Alex Rodriguez has filed a lawsuit against MLB, and Commissioner Bud Selig, claiming to be the victim of all manner of strongly-worded transgressions; namely, an unfair targeting of him, personally.
The document opens:
"From the start of their investigation, Defendants have engaged in vigilante justice. They have ignored the procedures set forth in baseball's collectively-bargained labor agreements... paid individuals millions of dollars and made promises of future employment to individuals in order to get them to produce documents and to testify on MLB' s behalf; bullied and intimidated those individuals who refused to cooperate with their witch hunt..."
It really only gets better. A-Rod says he has been "singled out" for his suspension, calls out MLB going after the Biogenesis clinic as a "sham" and an abuse of the court system, accuses the league of "trampling" his rights, and includes a section called "The Disastrous Tenure of Commissioner Selig," featuring this frenzy of insults:
"Mr. Selig's tenure as Commissioner is as scandal-ridden as his term as owner, plagued by some of the most contentious and damaging failures in baseball history."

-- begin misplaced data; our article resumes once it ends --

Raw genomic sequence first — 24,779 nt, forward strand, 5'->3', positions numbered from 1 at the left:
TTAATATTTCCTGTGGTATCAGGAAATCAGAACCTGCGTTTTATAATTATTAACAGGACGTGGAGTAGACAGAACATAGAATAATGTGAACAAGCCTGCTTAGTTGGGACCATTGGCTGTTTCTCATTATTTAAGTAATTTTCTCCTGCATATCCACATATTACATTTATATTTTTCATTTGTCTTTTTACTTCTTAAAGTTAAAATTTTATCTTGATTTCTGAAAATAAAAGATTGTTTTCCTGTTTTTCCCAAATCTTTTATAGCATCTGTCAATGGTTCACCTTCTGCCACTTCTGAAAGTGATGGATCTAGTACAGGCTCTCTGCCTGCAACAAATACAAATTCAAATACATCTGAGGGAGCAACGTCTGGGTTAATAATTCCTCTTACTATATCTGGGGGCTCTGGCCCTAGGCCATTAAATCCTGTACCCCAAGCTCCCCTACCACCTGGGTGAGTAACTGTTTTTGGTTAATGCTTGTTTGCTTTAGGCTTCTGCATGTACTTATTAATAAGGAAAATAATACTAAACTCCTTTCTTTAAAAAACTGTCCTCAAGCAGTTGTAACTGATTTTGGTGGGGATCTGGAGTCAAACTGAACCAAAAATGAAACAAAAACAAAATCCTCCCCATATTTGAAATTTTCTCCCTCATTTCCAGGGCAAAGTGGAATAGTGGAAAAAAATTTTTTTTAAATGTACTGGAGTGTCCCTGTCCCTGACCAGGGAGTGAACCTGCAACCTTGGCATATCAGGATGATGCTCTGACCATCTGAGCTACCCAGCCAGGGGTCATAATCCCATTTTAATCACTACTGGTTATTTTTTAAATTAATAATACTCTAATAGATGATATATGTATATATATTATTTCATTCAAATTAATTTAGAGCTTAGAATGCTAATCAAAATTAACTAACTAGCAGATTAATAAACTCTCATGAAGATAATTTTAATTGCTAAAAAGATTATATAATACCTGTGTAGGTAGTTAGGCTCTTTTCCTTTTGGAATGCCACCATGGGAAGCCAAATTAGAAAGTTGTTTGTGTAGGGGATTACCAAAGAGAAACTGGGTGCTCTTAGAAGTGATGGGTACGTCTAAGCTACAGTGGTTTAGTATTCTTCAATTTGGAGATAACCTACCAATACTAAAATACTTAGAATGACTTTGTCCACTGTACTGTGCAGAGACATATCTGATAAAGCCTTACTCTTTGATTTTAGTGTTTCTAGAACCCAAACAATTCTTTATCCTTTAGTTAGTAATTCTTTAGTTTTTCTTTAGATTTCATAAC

Particularly damning is the assertion that MLB compensated Tony Bosch, their chief witness for the Biogenesis scandal, for his testimony yesterday by "putting in a good word" for him in regards to other cases in Florida in which he is accused of supplying steroids to teenagers.
There's also the section detailing MLB investigator Dan Mullin's cinematic handing-off of the $150,000 he used to purchase Biogenesis documents in a restaurant in Florida, and his sexual relationship with a witness.
There's really no argument that Selig has bumbled baseball's toughest issues during his time as comissioner; and by saying he feels like there's a crosshair on his forehead from Selig's office, A-Rod is echoing the suspicions of many others in the industry.